Why did the Chinese never adopt word spacing?

What about Rind-fleisch-eti-ket-tie-rungs-über-wa-chungs-auf-ga-ben-über-tra-gungs-ge-setz? why not adopt spacing?

And how do you think “不 矢口 亻十 么 日寸 候 , 亻奄 口斤 言兑 言仑 土云 有 辶寸氵虑 每攵 感 字 节 白勺 言兑 氵去 , 于是 , 亻奄 学 会 了 扌斥 字 , 后 来 , 亻奄 米青 礻申 分 歹刂 了 。”

To be serious, the main purpose of spacing is to disambiguate words. However, in Chinese the meaning of a sentence is heavily depended on the context, rather than the spaces between the characters, eg:

今天真热。 (It is very hot today)

小孩很天真。 (kids are very innocent)

Everyone exactly knows the meaning of the above two sentences though each has a entirely different form of “天真”, thus it is superfluous to introduce spacing like:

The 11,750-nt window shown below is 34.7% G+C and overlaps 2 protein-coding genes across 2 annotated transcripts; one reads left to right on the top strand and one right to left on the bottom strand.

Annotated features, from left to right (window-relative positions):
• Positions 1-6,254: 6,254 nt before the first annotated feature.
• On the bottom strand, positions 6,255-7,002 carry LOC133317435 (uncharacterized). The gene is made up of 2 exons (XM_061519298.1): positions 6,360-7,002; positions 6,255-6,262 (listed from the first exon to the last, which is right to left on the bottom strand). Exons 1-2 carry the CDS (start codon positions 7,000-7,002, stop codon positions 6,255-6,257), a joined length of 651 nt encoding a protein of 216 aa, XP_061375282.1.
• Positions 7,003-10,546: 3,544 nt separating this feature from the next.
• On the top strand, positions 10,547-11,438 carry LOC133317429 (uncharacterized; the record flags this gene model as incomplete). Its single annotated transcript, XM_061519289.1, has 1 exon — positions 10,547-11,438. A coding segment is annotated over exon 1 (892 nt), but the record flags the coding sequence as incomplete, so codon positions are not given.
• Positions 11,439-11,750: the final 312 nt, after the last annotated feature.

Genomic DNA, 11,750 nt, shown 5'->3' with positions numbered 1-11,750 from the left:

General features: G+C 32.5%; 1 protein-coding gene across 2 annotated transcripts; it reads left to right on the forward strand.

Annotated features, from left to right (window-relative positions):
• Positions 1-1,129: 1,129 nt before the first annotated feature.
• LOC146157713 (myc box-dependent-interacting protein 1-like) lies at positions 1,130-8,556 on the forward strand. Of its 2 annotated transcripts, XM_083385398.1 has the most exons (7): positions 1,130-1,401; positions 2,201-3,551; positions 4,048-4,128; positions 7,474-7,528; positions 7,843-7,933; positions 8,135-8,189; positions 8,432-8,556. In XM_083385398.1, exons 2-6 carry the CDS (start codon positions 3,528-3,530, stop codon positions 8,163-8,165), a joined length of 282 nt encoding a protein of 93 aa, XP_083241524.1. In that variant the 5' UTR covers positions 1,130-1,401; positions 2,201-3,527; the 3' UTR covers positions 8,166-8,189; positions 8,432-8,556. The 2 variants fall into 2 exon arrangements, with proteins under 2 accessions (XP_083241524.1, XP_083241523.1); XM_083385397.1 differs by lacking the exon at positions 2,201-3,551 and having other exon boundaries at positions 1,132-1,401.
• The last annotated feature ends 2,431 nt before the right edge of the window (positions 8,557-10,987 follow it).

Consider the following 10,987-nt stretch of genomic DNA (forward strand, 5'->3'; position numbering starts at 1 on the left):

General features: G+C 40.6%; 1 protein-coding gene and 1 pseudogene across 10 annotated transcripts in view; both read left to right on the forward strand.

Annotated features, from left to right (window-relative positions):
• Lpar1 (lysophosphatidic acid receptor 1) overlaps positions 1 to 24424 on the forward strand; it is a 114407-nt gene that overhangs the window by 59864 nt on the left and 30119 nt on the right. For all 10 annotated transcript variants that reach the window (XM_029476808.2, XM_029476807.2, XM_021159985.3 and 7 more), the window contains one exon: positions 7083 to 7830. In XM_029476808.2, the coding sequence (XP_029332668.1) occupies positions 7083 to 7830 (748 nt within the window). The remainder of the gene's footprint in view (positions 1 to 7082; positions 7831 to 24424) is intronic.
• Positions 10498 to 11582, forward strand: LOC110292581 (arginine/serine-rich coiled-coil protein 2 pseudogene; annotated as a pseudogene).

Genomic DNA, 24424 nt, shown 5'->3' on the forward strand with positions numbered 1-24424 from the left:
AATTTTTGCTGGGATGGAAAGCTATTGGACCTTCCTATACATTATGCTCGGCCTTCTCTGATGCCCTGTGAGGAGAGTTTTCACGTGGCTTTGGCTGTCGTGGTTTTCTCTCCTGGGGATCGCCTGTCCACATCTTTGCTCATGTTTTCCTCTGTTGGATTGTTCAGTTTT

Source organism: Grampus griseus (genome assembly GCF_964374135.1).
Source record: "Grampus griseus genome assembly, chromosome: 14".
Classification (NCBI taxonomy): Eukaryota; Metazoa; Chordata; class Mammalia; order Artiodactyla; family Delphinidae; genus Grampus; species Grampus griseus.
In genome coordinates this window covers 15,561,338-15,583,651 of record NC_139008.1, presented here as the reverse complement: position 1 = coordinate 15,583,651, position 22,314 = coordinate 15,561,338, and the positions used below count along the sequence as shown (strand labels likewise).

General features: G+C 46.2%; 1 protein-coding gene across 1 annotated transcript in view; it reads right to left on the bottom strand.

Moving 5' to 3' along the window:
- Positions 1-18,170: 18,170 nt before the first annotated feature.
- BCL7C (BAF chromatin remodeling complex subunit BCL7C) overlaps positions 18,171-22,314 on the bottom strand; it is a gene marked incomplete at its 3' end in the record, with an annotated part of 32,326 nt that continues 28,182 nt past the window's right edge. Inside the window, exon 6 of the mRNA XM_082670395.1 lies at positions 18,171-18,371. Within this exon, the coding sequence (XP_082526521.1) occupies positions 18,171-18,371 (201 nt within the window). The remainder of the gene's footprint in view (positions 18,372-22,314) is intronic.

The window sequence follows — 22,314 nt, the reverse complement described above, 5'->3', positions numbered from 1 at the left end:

今天 真 热。(today very hot)

小孩 很 天真。(kids very innocent)

It looks quite ugly/silly and will significantly reduce reading efficiency, just like the 2nd example I highlighted.

In fact, the Chinese Communist Party government once would like to promote spacing between Chinese characters as part of their ambitious “Characters reform”, but they failed like an idiot in the end. Henceforth, Nobody would mention it.

Leave a Comment